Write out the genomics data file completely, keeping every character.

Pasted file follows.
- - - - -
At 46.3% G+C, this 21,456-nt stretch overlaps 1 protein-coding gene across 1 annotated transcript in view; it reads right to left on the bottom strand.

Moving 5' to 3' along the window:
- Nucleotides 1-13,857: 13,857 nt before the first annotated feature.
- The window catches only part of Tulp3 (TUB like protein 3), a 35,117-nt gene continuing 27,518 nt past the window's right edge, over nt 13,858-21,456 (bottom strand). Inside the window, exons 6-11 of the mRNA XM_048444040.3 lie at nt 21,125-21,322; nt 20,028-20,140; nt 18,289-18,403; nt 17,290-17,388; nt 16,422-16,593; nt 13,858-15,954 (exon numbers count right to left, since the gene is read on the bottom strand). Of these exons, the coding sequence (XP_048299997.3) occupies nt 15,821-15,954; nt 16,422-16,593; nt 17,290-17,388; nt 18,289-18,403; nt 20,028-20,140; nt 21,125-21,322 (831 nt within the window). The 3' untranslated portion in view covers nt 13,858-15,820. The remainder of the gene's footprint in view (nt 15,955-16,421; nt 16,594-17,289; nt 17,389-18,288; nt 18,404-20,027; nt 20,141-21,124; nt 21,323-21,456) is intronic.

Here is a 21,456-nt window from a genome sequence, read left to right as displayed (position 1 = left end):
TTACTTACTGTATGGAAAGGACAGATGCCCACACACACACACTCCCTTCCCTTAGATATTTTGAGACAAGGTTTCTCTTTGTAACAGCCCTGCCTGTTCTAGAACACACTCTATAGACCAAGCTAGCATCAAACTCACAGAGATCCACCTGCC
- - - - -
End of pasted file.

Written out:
At 46.3% G+C, this 21,456-nt stretch overlaps 1 protein-coding gene across 1 annotated transcript in view; it reads right to left on the bottom strand.

Moving 5' to 3' along the window:
- Nucleotides 1-13,857: 13,857 nt before the first annotated feature.
- The window catches only part of Tulp3 (TUB like protein 3), a 35,117-nt gene continuing 27,518 nt past the window's right edge, over nt 13,858-21,456 (bottom strand). Inside the window, exons 6-11 of the mRNA XM_048444040.3 lie at nt 21,125-21,322; nt 20,028-20,140; nt 18,289-18,403; nt 17,290-17,388; nt 16,422-16,593; nt 13,858-15,954 (exon numbers count right to left, since the gene is read on the bottom strand). Of these exons, the coding sequence (XP_048299997.3) occupies nt 15,821-15,954; nt 16,422-16,593; nt 17,290-17,388; nt 18,289-18,403; nt 20,028-20,140; nt 21,125-21,322 (831 nt within the window). The 3' untranslated portion in view covers nt 13,858-15,820. The remainder of the gene's footprint in view (nt 15,955-16,421; nt 16,594-17,289; nt 17,389-18,288; nt 18,404-20,027; nt 20,141-21,124; nt 21,323-21,456) is intronic.

Here is a 21,456-nt window from a genome sequence, read left to right as displayed (position 1 = left end):
TTACTTACTGTATGGAAAGGACAGATGCCCACACACACACACTCCCTTCCCTTAGATATTTTGAGACAAGGTTTCTCTTTGTAACAGCCCTGCCTGTTCTAGAACACACTCTATAGACCAAGCTAGCATCAAACTCACAGAGATCCACCTGCC